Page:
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IT IS IMPORTANT TO REMEMBER THAT IT IS HUMAN BEINGS WITH HOPES, WITH IDENTITIES, WITH STRENGTHS AND WEAKNESSES, AND WITH HISTORIES JUST LIKE YOU AND I WHO CAN BECOME VICTIMS OF THE CRIME OF TRAFFICKING.

At HopeNow we pride ourselves on using a human-to-human approach when encountering men, women and children who may be (or are) victims of the crime of trafficking, rather than approaching them as ‘victims’, as if being a victim were their sole identity. Empowerment is not possible if we keep the people who fall victim to trafficking in a victim role. Helping others to help themselves, empowerment, in any context comes from trust building, confidence building, relationship building, knowledge sharing and the creation of environments that are conducive to learning, interacting and growing. In the context we work in, the conditions may be considered more challenging than most others, however it is still human beings that we are relating to and we keep this at the forefront of our minds with every encounter we have.

According to the Global Report on Trafficking in Persons 2016, which is produced every two years by the United Nations Office on Drugs and Crime (UNODC), children make up almost a third of all victims of human trafficking worldwide, and women and girls comprise 71 per cent of the total. While women make up the vast majority of those exploited in sex work, the ILO estimates that men comprise approximately 63 percent of the 21 million victims who work in different kinds of forced labour.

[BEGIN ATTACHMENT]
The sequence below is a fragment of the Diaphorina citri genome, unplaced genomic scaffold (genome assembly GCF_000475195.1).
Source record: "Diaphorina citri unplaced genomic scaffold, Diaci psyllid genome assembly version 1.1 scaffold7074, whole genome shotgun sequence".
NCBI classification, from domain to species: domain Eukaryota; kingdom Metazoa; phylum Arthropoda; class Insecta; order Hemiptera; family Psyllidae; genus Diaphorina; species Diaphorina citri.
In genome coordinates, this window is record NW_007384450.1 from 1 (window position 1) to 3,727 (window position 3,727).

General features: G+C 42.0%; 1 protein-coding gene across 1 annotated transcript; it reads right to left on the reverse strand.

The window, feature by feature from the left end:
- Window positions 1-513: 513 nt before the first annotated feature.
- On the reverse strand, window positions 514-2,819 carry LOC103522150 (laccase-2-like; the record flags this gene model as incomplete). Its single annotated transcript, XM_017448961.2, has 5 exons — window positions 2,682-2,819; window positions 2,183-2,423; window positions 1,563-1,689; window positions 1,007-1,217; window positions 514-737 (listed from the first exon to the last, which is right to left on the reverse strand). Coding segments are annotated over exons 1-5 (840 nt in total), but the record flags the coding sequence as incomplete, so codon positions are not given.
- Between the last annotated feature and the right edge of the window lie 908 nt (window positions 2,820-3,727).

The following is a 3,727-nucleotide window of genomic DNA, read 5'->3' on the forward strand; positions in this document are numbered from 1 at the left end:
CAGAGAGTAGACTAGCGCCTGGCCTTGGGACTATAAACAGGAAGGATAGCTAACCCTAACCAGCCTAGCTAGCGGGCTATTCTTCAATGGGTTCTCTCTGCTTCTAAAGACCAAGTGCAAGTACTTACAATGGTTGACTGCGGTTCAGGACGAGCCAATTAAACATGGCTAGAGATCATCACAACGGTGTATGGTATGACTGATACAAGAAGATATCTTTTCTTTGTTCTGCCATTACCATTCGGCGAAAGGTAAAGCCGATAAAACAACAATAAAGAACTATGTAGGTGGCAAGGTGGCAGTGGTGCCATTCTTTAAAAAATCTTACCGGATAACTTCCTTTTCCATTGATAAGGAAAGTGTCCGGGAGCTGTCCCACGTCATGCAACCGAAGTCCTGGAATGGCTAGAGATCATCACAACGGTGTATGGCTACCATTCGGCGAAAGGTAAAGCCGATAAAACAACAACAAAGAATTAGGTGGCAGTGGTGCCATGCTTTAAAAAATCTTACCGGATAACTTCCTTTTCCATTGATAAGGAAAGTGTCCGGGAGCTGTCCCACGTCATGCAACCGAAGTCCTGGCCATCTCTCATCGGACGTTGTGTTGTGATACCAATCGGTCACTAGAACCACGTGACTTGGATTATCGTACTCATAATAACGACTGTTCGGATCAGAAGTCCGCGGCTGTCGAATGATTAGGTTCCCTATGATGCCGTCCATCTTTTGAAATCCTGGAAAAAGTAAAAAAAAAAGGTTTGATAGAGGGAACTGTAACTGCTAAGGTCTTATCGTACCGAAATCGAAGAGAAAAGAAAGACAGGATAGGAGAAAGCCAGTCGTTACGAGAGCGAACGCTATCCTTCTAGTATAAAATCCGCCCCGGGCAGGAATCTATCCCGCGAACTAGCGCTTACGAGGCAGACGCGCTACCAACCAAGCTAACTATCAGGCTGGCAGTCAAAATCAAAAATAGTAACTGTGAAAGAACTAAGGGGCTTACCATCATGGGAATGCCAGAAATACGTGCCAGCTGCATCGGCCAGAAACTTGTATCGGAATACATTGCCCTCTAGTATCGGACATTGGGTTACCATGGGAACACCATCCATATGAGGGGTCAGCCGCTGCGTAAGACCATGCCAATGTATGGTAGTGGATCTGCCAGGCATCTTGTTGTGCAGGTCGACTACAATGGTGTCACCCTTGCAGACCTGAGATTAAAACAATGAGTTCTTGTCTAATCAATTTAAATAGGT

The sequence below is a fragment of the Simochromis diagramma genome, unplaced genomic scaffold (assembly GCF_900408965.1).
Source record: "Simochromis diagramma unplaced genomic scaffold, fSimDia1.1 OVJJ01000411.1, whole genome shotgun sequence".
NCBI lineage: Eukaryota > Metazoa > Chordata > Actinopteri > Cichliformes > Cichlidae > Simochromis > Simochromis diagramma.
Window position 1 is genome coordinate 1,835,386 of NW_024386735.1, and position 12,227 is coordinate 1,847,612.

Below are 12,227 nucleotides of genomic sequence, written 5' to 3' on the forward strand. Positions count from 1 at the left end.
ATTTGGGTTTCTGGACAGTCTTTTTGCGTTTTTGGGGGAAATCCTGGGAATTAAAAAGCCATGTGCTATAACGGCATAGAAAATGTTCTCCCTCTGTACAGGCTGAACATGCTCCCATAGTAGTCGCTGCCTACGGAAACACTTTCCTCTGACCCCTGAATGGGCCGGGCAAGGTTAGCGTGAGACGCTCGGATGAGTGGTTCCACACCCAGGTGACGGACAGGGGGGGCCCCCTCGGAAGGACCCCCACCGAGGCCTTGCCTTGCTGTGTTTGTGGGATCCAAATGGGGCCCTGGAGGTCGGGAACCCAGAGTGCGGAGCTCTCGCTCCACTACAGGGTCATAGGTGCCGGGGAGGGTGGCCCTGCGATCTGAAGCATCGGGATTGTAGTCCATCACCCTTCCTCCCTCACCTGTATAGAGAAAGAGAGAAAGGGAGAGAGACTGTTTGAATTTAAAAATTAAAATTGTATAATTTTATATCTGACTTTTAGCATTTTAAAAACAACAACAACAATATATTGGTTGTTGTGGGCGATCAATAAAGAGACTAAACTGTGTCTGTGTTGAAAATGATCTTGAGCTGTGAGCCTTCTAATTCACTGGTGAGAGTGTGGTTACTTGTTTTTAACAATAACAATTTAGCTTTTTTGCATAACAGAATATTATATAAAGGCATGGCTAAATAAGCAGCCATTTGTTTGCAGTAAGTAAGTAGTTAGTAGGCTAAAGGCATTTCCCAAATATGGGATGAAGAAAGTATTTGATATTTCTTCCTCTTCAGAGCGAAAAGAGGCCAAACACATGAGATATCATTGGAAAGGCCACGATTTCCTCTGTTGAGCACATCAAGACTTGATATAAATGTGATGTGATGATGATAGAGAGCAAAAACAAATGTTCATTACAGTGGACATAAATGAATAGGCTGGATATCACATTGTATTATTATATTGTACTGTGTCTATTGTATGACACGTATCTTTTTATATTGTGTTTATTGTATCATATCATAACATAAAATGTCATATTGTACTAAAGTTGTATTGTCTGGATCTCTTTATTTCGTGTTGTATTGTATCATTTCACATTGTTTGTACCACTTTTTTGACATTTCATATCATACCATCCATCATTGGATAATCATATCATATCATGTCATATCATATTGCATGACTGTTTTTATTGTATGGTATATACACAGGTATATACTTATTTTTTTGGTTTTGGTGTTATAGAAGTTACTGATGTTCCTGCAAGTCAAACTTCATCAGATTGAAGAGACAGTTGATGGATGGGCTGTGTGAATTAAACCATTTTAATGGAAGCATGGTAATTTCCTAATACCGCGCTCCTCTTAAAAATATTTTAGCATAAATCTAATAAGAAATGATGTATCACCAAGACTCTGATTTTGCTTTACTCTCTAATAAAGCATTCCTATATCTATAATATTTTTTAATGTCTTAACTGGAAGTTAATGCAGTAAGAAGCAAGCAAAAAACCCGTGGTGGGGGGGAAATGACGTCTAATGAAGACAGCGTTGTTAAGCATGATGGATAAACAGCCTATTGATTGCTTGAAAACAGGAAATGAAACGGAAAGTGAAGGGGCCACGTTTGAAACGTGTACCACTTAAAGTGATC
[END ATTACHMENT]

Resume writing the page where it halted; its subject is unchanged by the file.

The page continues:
GENDER

Historically human trafficking has focused on women and children, and primarily on women who are forced into sex work. At the end of 1990s however, cases of men being trafficked were surfacing in Italy and Netherlands. Since the beginning of the 2000s there has been a radical change in the study and monitoring of human trafficking as it became apparent that men can also be victims of trafficking, and that human trafficking is not synonymous with sex trafficking, but rather involves several other areas of exploitation.

Although women still comprise a majority of detected victims, there has been an overall decrease in the share of female victims over the past decade, from 84 per cent in 2004 to 71 per cent in 2014. The trend for detections of men, in contrast, has been increasing over the same period, and more than 1 in 5 detected trafficking victims between 2012 and 2014 were men.

– Source: UNOCD (2016, p. 6) Global Report on Trafficking in Persons

We are witnessing the increase in the numbers of men we encounter here in Denmark, however the process of formal identification is even more challenging with men because of culture and tradition. In most cultures all across the world, boys are taught that admitting vulnerability, showing emotion, and asking for assistance are ‘bad’, ‘unmasculine’ and show weakness. As such, the vast majority of the men we meet in trafficking environments are not represented in the data: the UNODC has ‘detected’ a total of 63,251 victims of human trafficking in 106 countries and territories between 2012 and 2014.

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